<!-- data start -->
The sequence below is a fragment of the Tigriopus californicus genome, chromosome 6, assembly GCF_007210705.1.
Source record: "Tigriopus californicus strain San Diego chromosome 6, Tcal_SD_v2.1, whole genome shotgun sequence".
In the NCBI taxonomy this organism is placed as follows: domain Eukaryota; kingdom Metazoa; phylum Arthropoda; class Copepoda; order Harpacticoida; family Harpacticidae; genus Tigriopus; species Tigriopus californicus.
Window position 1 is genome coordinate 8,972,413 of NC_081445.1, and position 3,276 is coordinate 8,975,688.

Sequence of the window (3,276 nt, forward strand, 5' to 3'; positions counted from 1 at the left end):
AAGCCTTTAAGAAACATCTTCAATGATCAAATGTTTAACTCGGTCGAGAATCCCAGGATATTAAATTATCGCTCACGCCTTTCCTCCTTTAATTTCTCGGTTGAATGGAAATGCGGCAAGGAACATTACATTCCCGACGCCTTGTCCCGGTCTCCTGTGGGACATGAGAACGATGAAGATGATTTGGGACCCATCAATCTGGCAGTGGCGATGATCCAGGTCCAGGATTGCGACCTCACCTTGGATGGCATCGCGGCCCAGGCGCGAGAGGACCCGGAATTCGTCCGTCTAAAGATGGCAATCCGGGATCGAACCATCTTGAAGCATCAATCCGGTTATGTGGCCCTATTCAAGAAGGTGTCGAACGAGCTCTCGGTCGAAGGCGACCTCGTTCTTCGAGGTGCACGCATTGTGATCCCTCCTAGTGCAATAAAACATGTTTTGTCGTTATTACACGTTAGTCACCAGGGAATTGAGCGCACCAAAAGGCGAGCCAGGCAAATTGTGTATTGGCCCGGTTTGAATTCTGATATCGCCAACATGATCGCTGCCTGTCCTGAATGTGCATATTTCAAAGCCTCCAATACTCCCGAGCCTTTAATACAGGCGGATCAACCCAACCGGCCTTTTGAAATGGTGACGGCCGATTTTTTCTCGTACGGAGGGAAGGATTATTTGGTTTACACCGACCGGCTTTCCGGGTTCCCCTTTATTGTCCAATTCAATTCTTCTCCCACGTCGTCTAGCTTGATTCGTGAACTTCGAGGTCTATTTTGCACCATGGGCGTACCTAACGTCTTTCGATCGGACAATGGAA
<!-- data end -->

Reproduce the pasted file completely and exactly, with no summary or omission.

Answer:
The sequence below is a fragment of the Tigriopus californicus genome, chromosome 6, assembly GCF_007210705.1.
Source record: "Tigriopus californicus strain San Diego chromosome 6, Tcal_SD_v2.1, whole genome shotgun sequence".
In the NCBI taxonomy this organism is placed as follows: domain Eukaryota; kingdom Metazoa; phylum Arthropoda; class Copepoda; order Harpacticoida; family Harpacticidae; genus Tigriopus; species Tigriopus californicus.
Window position 1 is genome coordinate 8,972,413 of NC_081445.1, and position 3,276 is coordinate 8,975,688.

Sequence of the window (3,276 nt, forward strand, 5' to 3'; positions counted from 1 at the left end):
AAGCCTTTAAGAAACATCTTCAATGATCAAATGTTTAACTCGGTCGAGAATCCCAGGATATTAAATTATCGCTCACGCCTTTCCTCCTTTAATTTCTCGGTTGAATGGAAATGCGGCAAGGAACATTACATTCCCGACGCCTTGTCCCGGTCTCCTGTGGGACATGAGAACGATGAAGATGATTTGGGACCCATCAATCTGGCAGTGGCGATGATCCAGGTCCAGGATTGCGACCTCACCTTGGATGGCATCGCGGCCCAGGCGCGAGAGGACCCGGAATTCGTCCGTCTAAAGATGGCAATCCGGGATCGAACCATCTTGAAGCATCAATCCGGTTATGTGGCCCTATTCAAGAAGGTGTCGAACGAGCTCTCGGTCGAAGGCGACCTCGTTCTTCGAGGTGCACGCATTGTGATCCCTCCTAGTGCAATAAAACATGTTTTGTCGTTATTACACGTTAGTCACCAGGGAATTGAGCGCACCAAAAGGCGAGCCAGGCAAATTGTGTATTGGCCCGGTTTGAATTCTGATATCGCCAACATGATCGCTGCCTGTCCTGAATGTGCATATTTCAAAGCCTCCAATACTCCCGAGCCTTTAATACAGGCGGATCAACCCAACCGGCCTTTTGAAATGGTGACGGCCGATTTTTTCTCGTACGGAGGGAAGGATTATTTGGTTTACACCGACCGGCTTTCCGGGTTCCCCTTTATTGTCCAATTCAATTCTTCTCCCACGTCGTCTAGCTTGATTCGTGAACTTCGAGGTCTATTTTGCACCATGGGCGTACCTAACGTCTTTCGATCGGACAATGGAA